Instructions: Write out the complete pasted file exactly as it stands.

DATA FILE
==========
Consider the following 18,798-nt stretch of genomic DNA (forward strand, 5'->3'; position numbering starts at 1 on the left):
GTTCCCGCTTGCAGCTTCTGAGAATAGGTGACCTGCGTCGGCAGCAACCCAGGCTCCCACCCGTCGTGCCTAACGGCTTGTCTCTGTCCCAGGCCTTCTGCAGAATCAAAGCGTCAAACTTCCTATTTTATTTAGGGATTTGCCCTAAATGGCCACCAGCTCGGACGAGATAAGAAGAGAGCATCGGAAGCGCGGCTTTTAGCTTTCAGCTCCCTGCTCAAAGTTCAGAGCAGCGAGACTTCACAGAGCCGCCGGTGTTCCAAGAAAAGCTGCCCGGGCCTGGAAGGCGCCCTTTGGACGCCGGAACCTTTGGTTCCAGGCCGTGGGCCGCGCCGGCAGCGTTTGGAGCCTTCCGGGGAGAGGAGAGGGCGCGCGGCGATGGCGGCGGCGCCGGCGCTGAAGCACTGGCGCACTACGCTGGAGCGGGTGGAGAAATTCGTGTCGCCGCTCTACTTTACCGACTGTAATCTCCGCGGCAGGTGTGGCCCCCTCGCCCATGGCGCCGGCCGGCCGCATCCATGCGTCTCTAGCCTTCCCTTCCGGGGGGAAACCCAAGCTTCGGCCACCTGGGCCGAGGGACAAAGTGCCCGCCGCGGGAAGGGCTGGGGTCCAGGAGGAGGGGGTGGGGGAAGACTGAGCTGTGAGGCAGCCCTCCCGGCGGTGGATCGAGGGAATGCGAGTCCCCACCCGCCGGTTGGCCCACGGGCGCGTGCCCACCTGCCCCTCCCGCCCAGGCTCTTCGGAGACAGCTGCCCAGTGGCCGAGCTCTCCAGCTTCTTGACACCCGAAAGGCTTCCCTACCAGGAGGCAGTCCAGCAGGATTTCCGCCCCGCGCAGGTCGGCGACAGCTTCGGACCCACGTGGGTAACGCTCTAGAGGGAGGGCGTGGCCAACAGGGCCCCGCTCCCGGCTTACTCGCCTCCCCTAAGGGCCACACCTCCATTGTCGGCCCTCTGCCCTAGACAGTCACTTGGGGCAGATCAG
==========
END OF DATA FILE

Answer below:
Consider the following 18,798-nt stretch of genomic DNA (forward strand, 5'->3'; position numbering starts at 1 on the left):
GTTCCCGCTTGCAGCTTCTGAGAATAGGTGACCTGCGTCGGCAGCAACCCAGGCTCCCACCCGTCGTGCCTAACGGCTTGTCTCTGTCCCAGGCCTTCTGCAGAATCAAAGCGTCAAACTTCCTATTTTATTTAGGGATTTGCCCTAAATGGCCACCAGCTCGGACGAGATAAGAAGAGAGCATCGGAAGCGCGGCTTTTAGCTTTCAGCTCCCTGCTCAAAGTTCAGAGCAGCGAGACTTCACAGAGCCGCCGGTGTTCCAAGAAAAGCTGCCCGGGCCTGGAAGGCGCCCTTTGGACGCCGGAACCTTTGGTTCCAGGCCGTGGGCCGCGCCGGCAGCGTTTGGAGCCTTCCGGGGAGAGGAGAGGGCGCGCGGCGATGGCGGCGGCGCCGGCGCTGAAGCACTGGCGCACTACGCTGGAGCGGGTGGAGAAATTCGTGTCGCCGCTCTACTTTACCGACTGTAATCTCCGCGGCAGGTGTGGCCCCCTCGCCCATGGCGCCGGCCGGCCGCATCCATGCGTCTCTAGCCTTCCCTTCCGGGGGGAAACCCAAGCTTCGGCCACCTGGGCCGAGGGACAAAGTGCCCGCCGCGGGAAGGGCTGGGGTCCAGGAGGAGGGGGTGGGGGAAGACTGAGCTGTGAGGCAGCCCTCCCGGCGGTGGATCGAGGGAATGCGAGTCCCCACCCGCCGGTTGGCCCACGGGCGCGTGCCCACCTGCCCCTCCCGCCCAGGCTCTTCGGAGACAGCTGCCCAGTGGCCGAGCTCTCCAGCTTCTTGACACCCGAAAGGCTTCCCTACCAGGAGGCAGTCCAGCAGGATTTCCGCCCCGCGCAGGTCGGCGACAGCTTCGGACCCACGTGGGTAACGCTCTAGAGGGAGGGCGTGGCCAACAGGGCCCCGCTCCCGGCTTACTCGCCTCCCCTAAGGGCCACACCTCCATTGTCGGCCCTCTGCCCTAGACAGTCACTTGGGGCAGATCAG